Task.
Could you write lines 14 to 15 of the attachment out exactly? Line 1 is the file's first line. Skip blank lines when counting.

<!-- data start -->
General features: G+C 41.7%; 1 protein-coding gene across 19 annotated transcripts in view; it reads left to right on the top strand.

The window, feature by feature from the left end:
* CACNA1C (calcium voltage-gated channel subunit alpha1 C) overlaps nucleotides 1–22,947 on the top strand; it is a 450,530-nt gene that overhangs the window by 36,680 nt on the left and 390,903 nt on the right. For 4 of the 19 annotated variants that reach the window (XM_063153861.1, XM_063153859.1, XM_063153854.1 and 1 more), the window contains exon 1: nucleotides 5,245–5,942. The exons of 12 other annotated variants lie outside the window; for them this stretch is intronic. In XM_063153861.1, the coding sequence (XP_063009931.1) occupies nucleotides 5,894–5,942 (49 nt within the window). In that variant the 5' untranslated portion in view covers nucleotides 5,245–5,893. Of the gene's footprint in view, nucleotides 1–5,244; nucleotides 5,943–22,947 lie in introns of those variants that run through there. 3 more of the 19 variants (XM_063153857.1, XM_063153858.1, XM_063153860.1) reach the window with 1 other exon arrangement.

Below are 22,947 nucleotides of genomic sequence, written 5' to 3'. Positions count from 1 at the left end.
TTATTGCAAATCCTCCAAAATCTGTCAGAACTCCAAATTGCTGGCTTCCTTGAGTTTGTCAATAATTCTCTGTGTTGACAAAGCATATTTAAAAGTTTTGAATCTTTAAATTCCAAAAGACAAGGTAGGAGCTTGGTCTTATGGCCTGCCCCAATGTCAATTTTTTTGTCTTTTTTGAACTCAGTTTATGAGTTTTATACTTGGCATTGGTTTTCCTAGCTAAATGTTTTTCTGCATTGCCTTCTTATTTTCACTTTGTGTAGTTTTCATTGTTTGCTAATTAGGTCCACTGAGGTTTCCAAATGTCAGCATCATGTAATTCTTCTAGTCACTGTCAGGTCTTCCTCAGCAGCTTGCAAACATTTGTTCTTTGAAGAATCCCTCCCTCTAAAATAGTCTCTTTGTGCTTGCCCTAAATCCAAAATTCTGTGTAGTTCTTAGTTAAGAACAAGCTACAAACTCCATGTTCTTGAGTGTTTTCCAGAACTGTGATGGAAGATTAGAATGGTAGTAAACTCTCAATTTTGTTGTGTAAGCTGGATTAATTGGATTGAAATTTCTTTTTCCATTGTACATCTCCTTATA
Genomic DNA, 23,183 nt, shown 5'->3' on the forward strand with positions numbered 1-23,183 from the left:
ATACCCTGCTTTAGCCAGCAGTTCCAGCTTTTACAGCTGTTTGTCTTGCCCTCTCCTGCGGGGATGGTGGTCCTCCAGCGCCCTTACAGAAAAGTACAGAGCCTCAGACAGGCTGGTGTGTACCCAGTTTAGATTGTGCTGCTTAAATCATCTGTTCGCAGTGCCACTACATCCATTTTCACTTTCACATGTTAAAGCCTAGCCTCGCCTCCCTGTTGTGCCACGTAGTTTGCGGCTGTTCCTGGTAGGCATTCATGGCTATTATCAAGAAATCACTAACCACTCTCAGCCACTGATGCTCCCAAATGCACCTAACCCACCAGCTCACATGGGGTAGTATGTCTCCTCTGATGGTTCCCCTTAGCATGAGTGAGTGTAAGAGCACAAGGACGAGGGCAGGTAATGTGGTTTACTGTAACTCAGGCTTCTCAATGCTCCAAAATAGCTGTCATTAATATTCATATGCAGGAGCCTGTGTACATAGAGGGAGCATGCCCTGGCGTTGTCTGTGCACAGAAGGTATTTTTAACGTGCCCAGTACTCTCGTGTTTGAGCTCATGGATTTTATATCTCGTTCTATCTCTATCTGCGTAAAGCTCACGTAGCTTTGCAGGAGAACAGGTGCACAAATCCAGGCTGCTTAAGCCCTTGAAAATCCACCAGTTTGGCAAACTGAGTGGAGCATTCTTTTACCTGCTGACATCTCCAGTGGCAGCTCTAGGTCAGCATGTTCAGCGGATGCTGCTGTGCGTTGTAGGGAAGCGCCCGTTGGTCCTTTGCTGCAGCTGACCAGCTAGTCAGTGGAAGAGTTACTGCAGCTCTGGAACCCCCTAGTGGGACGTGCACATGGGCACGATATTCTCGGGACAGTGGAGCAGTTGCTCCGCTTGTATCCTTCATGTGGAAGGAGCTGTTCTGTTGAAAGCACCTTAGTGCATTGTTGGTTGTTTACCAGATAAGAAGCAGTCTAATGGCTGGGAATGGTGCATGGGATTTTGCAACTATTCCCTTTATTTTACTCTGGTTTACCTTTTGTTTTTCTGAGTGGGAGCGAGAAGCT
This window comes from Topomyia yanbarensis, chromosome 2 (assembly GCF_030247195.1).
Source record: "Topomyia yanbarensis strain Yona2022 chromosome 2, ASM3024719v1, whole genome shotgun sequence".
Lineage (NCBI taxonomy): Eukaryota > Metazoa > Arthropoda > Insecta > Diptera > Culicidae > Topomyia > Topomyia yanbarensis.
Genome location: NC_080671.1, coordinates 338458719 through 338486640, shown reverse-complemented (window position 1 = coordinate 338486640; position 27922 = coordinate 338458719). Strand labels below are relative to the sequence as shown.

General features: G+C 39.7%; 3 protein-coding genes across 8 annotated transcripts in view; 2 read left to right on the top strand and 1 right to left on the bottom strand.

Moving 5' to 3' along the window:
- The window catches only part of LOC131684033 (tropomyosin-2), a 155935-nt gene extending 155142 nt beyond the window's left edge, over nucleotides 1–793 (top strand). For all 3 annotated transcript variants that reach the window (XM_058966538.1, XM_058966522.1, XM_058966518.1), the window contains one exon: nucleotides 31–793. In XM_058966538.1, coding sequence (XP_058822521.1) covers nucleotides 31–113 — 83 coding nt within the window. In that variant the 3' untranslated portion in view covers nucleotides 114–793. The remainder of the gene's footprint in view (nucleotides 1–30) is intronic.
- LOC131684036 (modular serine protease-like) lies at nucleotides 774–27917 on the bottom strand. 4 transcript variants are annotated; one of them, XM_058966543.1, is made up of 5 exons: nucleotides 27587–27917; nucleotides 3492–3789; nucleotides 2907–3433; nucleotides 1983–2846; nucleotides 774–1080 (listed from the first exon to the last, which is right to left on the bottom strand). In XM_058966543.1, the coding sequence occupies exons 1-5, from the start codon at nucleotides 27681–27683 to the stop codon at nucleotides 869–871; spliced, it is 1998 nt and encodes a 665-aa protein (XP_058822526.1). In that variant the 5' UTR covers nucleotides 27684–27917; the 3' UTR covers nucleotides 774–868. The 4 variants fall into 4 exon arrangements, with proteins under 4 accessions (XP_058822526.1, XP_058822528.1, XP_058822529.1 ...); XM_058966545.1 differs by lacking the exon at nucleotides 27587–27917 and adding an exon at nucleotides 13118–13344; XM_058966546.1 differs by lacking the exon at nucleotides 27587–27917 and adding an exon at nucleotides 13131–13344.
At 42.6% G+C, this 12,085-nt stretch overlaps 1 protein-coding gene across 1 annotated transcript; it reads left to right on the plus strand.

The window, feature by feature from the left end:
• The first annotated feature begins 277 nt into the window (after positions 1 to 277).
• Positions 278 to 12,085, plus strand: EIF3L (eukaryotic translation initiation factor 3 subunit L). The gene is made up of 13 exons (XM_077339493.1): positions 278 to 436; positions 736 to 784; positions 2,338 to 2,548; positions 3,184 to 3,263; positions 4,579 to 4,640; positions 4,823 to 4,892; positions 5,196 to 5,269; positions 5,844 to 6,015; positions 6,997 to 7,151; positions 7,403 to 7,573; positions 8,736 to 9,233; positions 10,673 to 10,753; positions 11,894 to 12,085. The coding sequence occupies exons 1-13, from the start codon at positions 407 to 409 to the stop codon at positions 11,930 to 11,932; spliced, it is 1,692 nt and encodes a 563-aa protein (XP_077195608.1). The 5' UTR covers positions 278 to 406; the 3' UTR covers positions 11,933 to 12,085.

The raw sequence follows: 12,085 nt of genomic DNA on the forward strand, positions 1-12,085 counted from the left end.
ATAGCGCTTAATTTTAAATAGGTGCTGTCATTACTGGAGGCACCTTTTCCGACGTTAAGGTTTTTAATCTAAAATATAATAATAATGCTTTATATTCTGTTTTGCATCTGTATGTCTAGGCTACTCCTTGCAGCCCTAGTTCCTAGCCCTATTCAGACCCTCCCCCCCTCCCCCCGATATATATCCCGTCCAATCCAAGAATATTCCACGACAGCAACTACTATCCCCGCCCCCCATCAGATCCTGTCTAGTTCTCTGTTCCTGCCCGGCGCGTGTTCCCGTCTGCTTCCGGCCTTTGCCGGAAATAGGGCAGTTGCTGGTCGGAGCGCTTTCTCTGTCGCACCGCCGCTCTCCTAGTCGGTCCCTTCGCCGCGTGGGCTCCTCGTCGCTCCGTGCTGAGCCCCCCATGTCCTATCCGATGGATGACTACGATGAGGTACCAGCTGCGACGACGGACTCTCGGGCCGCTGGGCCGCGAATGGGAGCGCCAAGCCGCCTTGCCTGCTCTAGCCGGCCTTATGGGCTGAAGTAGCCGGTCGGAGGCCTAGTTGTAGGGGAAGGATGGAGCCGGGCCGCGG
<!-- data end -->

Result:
- The window catches only part of LOC131684033 (tropomyosin-2), a 155935-nt gene extending 155142 nt beyond the window's left edge, over nucleotides 1–793 (top strand). For all 3 annotated transcript variants that reach the window (XM_058966538.1, XM_058966522.1, XM_058966518.1), the window contains one exon: nucleotides 31–793. In XM_058966538.1, coding sequence (XP_058822521.1) covers nucleotides 31–113 — 83 coding nt within the window. In that variant the 3' untranslated portion in view covers nucleotides 114–793. The remainder of the gene's footprint in view (nucleotides 1–30) is intronic.
- LOC131684036 (modular serine protease-like) lies at nucleotides 774–27917 on the bottom strand. 4 transcript variants are annotated; one of them, XM_058966543.1, is made up of 5 exons: nucleotides 27587–27917; nucleotides 3492–3789; nucleotides 2907–3433; nucleotides 1983–2846; nucleotides 774–1080 (listed from the first exon to the last, which is right to left on the bottom strand). In XM_058966543.1, the coding sequence occupies exons 1-5, from the start codon at nucleotides 27681–27683 to the stop codon at nucleotides 869–871; spliced, it is 1998 nt and encodes a 665-aa protein (XP_058822526.1). In that variant the 5' UTR covers nucleotides 27684–27917; the 3' UTR covers nucleotides 774–868. The 4 variants fall into 4 exon arrangements, with proteins under 4 accessions (XP_058822526.1, XP_058822528.1, XP_058822529.1 ...); XM_058966545.1 differs by lacking the exon at nucleotides 27587–27917 and adding an exon at nucleotides 13118–13344; XM_058966546.1 differs by lacking the exon at nucleotides 27587–27917 and adding an exon at nucleotides 13131–13344.